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Faster Forward: Broadband Targets Around The World, Part II

As was highlighted in yesterday's post, research into national broadband plans published around the world highlighted the lack of a definitive resource for such information.  As a resource for others interested in similar information, I compiled the results of my research into the chart below, which includes broadband plan targets for key countries around the world, as well as the average and average peak connection speeds for those countries as published in the Q1 2012 State of the Internet report.

Faster_Forward_Broadband_Plans_Around_The_World.png


The intent of including the average and average peak connection speed measurements was to provide a perspective on how the countries on the list were doing against the goals laid out in their national broadband plans.  (For those countries that specified target speeds, at least.)  As noted in a past blog post, average connection speeds are an average of all of the connection speeds calculated during the quarter from the unique IPv4 addresses determined to be in a specific country, while average peak connection speeds are an average of only the highest connection speeds calculated from each unique IPv4 address determined to be in a specific country - average peak connection speeds are more representative of what an Internet connection is capable of.

While it may appear that many countries have obviously exceeded their broadband plan targets, this should not be the key takeaway from the chart.  Similarly, the intent of the chart is certainly not to suggest that investments in broadband should slow or cease because speed targets have been reached or exceeded.  Note that the speeds calculated by Akamai that are listed in the chart are averages, and as such, can potentially be influenced by a set of particularly high speed connections, or an Internet Service Provider with particularly fast (or slow) connections.  In addition, the Q1 2012 Akamai data in the chart does not address the specific numbers or percentages of households/homes/population that should have access to connections of a certain speed by the target date that many countries call out in their broadband plans.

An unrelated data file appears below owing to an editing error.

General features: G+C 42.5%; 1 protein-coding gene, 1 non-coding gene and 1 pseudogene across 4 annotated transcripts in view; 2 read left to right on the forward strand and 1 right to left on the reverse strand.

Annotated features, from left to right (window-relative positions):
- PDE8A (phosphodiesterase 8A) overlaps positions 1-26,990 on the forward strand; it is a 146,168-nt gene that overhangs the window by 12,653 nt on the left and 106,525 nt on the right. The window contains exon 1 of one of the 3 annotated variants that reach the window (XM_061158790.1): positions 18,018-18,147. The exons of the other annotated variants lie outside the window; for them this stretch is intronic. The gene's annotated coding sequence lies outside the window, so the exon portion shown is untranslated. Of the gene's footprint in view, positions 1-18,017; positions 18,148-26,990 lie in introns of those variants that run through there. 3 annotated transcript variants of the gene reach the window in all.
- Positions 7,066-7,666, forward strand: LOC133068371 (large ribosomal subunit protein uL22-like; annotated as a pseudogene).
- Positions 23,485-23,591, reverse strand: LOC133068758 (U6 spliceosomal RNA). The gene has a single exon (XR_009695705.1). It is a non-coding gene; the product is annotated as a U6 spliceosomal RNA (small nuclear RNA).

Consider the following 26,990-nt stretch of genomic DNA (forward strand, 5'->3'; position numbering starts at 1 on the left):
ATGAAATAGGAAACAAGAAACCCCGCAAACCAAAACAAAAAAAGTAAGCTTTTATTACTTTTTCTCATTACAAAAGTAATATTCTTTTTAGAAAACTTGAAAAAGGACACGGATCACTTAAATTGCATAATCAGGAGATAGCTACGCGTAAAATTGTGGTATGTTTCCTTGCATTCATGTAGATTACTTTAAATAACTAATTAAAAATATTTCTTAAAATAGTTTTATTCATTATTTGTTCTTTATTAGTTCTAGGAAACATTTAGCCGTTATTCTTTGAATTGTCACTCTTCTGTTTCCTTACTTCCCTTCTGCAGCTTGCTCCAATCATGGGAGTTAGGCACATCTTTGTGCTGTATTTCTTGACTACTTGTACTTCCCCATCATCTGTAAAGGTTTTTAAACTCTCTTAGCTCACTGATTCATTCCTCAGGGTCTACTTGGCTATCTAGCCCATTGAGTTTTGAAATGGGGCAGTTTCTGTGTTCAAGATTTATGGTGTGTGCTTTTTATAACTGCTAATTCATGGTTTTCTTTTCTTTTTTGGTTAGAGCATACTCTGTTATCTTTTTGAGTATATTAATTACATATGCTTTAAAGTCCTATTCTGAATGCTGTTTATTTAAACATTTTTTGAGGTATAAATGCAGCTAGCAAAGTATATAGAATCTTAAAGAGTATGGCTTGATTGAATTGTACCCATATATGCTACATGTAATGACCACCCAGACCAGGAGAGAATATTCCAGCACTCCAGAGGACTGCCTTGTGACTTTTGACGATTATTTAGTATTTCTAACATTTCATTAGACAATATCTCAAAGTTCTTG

Having said that, here are some regional observations based on the data presented within the chart:

  • North America: The U.S. target of 100 Mbps connectivity in 2020 should be achievable from a connection speed perspective, but the key factor will be the requirement for "affordable access".
  • Latin & South America: Argentina appears to have the most aggressive target of the listed countries, at 10 Mbps.  In contrast, Venezuela does not appear to have published specific broadband targets.
  • Asia Pacific: The region is a study in contrasts, with countries such as South Korea, Thailand, and Australia aiming for speeds of 100 Mbps, while the Philippines, Malaysia, and India are targeting speeds in the 2-4 Mbps range.
  • Europe: Though the EU has set out general broadband targets, some member countries have created their own national broadband plans, presumably with more aggressive targets.  At the very least, though, it appears that most EU member countries should meet the near-term targets.
  • Middle East & Africa: Both Egypt and Israel are taking step-wise approaches to broadband deployment, aiming to make high speed connections available to more people over time.

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